EU lays antitrust charges against Google over locking in Android apps and features

By Roger Fingas

As anticipated, the European Commission on Wednesday pressed a new set of antitrust charges against Google, saying the company is hindering competition by locking in certain Android apps, or even versions of Android, despite it being an open-source operating system.

The charges trace back to an April 2013 complaint by FairSearch, a coalition of tech companies, the Wall Street Journal said. Specifically, the Commission notes that Google requires Android device makers to preload Google Search and Chrome — and set Google as the default search option — if they want to include any other Google services, like Maps or even the Play store. The company is also offering financial incentives to carriers and device makers to preinstall Google Search.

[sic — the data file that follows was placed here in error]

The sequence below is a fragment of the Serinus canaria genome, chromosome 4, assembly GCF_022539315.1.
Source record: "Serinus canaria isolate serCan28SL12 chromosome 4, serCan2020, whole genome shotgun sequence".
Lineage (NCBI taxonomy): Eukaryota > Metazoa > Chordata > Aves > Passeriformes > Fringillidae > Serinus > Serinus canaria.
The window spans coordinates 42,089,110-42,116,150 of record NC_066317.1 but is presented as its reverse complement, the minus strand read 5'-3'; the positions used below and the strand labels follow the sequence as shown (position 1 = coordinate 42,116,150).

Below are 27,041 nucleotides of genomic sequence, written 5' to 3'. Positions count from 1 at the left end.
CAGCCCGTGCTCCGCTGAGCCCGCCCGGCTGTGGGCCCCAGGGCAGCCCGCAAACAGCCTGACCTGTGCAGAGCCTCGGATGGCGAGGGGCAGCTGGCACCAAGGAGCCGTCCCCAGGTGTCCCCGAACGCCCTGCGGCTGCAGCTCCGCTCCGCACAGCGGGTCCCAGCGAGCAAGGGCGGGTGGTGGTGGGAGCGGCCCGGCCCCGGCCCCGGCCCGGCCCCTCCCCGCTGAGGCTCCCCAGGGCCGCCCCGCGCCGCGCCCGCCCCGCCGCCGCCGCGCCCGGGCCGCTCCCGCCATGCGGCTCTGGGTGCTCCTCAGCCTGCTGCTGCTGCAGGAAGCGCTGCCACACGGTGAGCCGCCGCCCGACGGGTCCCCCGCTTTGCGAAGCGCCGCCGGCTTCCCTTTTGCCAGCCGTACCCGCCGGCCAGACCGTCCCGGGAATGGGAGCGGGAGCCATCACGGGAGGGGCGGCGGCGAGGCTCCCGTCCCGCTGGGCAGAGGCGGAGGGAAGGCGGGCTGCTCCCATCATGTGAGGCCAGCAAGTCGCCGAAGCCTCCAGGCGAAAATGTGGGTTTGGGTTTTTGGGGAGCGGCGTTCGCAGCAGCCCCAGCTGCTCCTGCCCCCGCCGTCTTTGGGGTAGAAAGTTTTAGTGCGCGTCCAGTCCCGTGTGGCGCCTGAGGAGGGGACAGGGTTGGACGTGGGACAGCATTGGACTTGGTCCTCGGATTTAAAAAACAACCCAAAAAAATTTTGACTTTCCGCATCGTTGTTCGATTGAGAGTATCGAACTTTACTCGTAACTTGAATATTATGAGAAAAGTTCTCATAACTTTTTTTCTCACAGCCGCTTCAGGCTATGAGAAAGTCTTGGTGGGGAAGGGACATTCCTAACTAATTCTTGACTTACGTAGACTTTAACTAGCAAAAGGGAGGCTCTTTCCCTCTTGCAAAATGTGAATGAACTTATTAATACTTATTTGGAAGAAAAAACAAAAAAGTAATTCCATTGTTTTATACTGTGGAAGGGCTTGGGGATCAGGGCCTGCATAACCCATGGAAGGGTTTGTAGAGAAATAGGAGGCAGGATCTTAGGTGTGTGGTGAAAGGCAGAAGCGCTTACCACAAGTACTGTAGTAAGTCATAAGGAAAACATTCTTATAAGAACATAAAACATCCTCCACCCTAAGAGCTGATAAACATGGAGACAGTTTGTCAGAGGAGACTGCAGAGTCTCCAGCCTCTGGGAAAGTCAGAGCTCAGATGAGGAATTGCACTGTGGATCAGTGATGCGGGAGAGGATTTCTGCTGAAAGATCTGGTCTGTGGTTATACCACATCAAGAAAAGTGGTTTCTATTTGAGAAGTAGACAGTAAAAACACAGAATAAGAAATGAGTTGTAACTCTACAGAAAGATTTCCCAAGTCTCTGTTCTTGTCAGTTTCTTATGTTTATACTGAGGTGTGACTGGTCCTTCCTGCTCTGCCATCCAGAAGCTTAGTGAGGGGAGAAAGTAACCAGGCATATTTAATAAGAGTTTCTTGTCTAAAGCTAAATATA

Manufacturers are also often prevented from running alternate operating systems based on Android code, the Commission said. While there are…

Read the entire article from AppleInsider here: EU lays antitrust charges against Google over locking in Android apps and features

 



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